The Shaytan Bride is an utterly compelling memoir of how we forge a path between the Scylla and Charybdis of tradition and modernity; obligation and independence. Written in searing prose that commands one's attention, this brave book heralds the arrival of a bright new literary voice.
Arif Anwar, author of The Storm
Sensuous and affecting, The Shaytan Bride wrestles with the enduring questions of how one might reconcile duty with desire, divine will with personal agency. Sumaiya Matin asks us to accept, with tenderness, all the earnest mistakes we have made, and also those mistakes others have made at our expense. Her story stays with you long after you've closed the pages of this remarkable memoir.
Shyam Selvadurai, author of Funny Boy
The Shaytan Bride is a powerful look at the price women pay for living their truth. With breathtaking lyricism, Sumaiya carries readers through her harrowing journey of coming back to herself. A must-read.
Julie S. Lalonde, author of Resilience is Futile: The Life and Death and Life of Julie S. Lalonde
Sumaiya Matin's The Shaytan Bride is a stunning testament to what it means to be a South Asian Muslim woman navigating the intersections of faith, tradition, colonialism, and classism. Matin writes with the grace and fire of a poet, weaving myth and lived experience into an account that intentionally avoids the lure of false dichotomies. While not a rescue story, The Shaytan Bride is a compelling tale of what happens when the stories we've been told and those we tell ourselves have the power to sink us or save us.
Sheniz Janmohamed, author of Reminders on the Path
Matin weaves words poetically making the Bangladeshi Muslim woman’s experience accessible and relatable to the reader. A poignantly told coming of age tale, The Shaytan Bride’s exploration of familial obligation coupled with a passion for independence perceived as rebellion, makes this book a must-read for a widespread audience.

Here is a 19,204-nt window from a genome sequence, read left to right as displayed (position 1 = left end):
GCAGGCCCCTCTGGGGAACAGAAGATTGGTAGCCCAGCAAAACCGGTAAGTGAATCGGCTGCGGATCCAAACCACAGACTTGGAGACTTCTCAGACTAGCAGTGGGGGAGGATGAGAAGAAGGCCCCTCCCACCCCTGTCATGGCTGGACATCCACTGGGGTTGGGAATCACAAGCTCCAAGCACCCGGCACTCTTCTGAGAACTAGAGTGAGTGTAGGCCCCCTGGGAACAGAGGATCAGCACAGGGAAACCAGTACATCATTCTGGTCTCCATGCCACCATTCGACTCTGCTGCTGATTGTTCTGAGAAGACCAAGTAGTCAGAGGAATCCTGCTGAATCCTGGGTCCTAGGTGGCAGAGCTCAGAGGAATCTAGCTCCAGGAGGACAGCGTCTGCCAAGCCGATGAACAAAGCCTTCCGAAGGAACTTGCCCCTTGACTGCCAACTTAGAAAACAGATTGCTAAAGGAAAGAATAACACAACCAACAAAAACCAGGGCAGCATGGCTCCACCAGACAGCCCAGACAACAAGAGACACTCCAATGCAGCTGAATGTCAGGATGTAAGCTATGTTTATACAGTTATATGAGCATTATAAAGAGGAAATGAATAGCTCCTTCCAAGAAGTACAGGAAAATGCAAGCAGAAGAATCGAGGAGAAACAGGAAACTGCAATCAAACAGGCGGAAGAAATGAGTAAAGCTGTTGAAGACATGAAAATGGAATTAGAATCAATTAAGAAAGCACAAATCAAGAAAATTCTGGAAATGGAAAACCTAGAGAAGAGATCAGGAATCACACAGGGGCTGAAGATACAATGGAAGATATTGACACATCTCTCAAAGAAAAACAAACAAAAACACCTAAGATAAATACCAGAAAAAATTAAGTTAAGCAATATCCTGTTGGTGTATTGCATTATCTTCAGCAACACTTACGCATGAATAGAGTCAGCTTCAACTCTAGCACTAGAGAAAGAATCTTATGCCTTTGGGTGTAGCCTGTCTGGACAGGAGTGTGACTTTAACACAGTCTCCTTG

Taslim Burkowicz, author of The Desirable Sister
The Shaytan Bride is a powerful and extraordinary account of a young woman's journey of finding herself as she navigates through love and violence, trauma and healing, and faith and family. Through beautiful, lyrical language, Sumaiya invites us into some of the personal moments of her life and the depths of her heart, sharing her experience of being forced into a marriage for falling in love with someone her family did not accept, and how she forges her path and emerges triumphant, self-assured and transformed. Rich with historical, political references and concepts of Islamic spirituality, this book beautifully contextualizes the experience of one individual within the larger socio-political landscape of post-colonial South Asia and neo-colonial North America. A must-read!
Silmy Abdullah, author of Home of the Floating Lily
Matin’s struggle to balance her faith and her love beget philosophical questions and poetic epiphanies that reverberate in the reader’s mind.